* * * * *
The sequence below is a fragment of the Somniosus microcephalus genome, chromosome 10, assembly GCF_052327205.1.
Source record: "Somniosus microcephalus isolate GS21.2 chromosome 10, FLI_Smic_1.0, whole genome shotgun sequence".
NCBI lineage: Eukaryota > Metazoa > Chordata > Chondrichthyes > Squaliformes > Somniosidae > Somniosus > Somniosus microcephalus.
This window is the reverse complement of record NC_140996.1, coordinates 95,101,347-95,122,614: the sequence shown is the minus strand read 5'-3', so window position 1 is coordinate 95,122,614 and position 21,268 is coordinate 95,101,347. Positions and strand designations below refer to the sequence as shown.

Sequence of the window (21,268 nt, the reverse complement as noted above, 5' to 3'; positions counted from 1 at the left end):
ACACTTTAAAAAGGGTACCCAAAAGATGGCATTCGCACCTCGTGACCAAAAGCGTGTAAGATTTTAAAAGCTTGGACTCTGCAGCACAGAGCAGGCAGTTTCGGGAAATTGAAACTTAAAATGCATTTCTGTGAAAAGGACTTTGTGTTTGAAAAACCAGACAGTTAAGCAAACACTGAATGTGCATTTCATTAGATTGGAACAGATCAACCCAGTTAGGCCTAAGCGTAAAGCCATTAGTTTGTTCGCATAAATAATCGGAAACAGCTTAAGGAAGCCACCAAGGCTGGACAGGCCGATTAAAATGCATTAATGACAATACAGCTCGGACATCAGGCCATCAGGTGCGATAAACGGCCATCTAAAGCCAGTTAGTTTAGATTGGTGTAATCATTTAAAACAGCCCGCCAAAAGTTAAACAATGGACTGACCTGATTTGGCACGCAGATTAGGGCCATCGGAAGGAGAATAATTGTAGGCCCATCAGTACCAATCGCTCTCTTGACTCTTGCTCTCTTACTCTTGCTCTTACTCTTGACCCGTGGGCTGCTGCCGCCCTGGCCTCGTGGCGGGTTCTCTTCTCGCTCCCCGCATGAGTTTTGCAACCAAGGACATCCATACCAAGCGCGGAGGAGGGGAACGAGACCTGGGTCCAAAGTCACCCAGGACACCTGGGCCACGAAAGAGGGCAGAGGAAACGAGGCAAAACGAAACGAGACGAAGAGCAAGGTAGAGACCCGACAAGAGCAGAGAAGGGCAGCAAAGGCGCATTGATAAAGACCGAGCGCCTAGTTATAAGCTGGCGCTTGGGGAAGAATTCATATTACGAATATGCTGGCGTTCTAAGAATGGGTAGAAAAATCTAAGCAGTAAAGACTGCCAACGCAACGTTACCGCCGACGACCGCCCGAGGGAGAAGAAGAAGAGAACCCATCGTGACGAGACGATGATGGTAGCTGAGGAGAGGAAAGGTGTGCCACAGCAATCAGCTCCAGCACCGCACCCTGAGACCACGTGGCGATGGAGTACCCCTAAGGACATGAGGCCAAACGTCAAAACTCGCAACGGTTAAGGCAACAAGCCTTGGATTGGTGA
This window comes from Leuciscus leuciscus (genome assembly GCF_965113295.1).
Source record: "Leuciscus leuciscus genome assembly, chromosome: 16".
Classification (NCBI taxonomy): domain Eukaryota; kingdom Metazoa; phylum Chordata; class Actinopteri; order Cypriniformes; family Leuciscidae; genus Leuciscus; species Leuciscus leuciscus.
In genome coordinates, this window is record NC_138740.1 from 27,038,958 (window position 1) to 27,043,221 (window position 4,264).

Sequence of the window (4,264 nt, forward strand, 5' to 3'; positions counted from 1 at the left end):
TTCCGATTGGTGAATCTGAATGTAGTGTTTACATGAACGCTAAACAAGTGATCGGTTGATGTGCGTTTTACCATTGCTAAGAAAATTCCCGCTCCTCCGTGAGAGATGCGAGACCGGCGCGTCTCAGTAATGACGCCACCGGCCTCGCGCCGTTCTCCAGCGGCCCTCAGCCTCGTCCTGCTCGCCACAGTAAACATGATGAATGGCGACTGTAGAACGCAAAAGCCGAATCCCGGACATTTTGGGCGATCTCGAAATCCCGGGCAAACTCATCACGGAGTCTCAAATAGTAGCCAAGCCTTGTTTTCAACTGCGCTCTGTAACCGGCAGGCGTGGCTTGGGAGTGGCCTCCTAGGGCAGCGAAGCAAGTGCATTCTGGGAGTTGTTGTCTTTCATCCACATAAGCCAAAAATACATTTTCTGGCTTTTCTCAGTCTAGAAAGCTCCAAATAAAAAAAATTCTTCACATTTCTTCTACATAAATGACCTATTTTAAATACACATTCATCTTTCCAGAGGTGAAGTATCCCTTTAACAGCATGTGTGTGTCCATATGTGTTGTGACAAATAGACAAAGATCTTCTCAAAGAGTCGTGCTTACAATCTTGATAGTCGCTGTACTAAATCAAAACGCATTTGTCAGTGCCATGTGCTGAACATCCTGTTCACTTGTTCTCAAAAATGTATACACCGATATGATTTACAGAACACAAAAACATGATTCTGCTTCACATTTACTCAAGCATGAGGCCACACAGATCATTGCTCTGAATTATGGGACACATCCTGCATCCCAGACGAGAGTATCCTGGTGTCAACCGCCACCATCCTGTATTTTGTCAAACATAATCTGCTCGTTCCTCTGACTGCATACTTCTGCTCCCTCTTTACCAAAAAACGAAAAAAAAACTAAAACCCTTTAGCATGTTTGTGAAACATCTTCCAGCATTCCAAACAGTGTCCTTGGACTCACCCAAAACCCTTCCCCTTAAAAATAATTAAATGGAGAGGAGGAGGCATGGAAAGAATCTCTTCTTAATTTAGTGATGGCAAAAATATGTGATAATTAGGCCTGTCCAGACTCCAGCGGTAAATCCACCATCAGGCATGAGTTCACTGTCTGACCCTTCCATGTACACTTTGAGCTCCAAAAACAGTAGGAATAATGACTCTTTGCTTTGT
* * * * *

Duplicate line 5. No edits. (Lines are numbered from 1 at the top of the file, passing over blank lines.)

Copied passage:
Sequence of the window (21,268 nt, the reverse complement as noted above, 5' to 3'; positions counted from 1 at the left end):